Antitrust Probe Over Wireless Carrier-Switching Technology Closed 

Antitrust Probe Over Wireless Carrier-Switching Technology Closed The U.S. Justice Department’s investigation into GSM Association, the trade group that has been criticized for making it difficult for consumers to switch cell phone carriers and mobile networks, has been closed. 

The Justice Department has indicated that it is satisfied that the group is ready to use its standard-setting process for a more “consumer-friendly eSIM standard,” than the ones that have been set in the past. eSIM’s technology allows consumers to switch wireless providers without having to get and physically insert an identifying microchip, more commonly known as a SIM card.

The GSM Association (commonly referred to as GSMA and the Global System for Mobile Communications) is a trade group that represents the interests of mobile network operators worldwide. Its membership is made up of approximately 800 mobile operators, including four major carriers in the U.S. market. The GSM Association was formed in 1995 as a body to support and promote mobile operators using the GSM. It sets the standards on eSIM mobile technology.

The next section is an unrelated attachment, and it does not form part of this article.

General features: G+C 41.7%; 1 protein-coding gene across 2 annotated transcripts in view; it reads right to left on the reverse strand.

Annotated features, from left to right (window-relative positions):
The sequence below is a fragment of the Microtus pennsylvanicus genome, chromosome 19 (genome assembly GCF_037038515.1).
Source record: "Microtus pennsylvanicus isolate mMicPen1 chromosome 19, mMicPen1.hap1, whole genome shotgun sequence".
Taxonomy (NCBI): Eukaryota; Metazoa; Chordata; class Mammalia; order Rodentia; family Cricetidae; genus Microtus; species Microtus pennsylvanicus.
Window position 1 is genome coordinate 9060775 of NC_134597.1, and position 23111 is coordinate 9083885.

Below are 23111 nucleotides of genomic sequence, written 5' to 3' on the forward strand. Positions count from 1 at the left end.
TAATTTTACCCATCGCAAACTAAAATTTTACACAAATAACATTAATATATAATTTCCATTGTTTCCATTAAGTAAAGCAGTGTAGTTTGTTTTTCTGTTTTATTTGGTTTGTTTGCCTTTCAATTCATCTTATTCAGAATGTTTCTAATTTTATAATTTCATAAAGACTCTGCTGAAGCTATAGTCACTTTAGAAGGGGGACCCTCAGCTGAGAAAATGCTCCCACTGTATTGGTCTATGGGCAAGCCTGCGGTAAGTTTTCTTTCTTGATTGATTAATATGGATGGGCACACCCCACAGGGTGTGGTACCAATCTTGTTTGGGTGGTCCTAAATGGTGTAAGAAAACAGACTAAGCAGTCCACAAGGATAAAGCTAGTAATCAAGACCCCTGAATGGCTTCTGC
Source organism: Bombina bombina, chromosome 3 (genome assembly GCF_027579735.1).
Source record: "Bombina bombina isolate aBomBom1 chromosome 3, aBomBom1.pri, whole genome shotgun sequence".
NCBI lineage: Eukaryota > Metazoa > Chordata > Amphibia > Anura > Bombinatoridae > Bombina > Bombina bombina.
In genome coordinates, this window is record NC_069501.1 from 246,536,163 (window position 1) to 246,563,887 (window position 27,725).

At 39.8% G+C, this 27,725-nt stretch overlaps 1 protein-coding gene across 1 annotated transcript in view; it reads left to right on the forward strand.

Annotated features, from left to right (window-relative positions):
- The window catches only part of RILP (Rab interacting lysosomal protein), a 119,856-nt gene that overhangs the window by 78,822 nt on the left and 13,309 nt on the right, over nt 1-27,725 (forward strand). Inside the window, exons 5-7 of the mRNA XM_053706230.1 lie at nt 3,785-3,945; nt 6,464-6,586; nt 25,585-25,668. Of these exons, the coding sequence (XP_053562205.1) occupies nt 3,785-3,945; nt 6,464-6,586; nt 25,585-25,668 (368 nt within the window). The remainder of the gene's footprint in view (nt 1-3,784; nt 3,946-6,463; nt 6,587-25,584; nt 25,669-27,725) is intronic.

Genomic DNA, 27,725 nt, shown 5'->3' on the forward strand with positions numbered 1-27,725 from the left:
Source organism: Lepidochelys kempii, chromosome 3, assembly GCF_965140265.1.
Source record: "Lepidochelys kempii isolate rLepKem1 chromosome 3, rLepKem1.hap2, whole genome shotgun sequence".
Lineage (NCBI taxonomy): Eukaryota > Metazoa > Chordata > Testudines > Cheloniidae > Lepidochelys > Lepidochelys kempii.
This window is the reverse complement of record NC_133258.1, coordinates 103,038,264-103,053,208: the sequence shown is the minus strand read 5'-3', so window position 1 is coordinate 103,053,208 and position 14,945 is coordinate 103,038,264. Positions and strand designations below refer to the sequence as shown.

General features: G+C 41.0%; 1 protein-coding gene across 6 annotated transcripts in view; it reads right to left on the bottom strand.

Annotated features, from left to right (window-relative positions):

The probe was instigated by allegations that the standard was set in a way that made it difficult for consumers to switch carriers. As well, it made it harder for new wireless companies to enter and compete in the existing markets.

The Justice Department’s letters did not say which carriers were included in its probe but in 2018, news franchises reported that the carriers included, AT&T Inc., Sprint, T-Mobile and Verizon Communications. 

After the Justice Department looked at numerous volumes of documents, the GSMA released a statement that said, “Its Business Review Letter is conclusive that the agency found no violation of antitrust laws.” 

In a letter regarding the GSMA probe, the Justice Department said that it was being closed because the GSMA agreed to change some of its procedures that had been under scrutiny.

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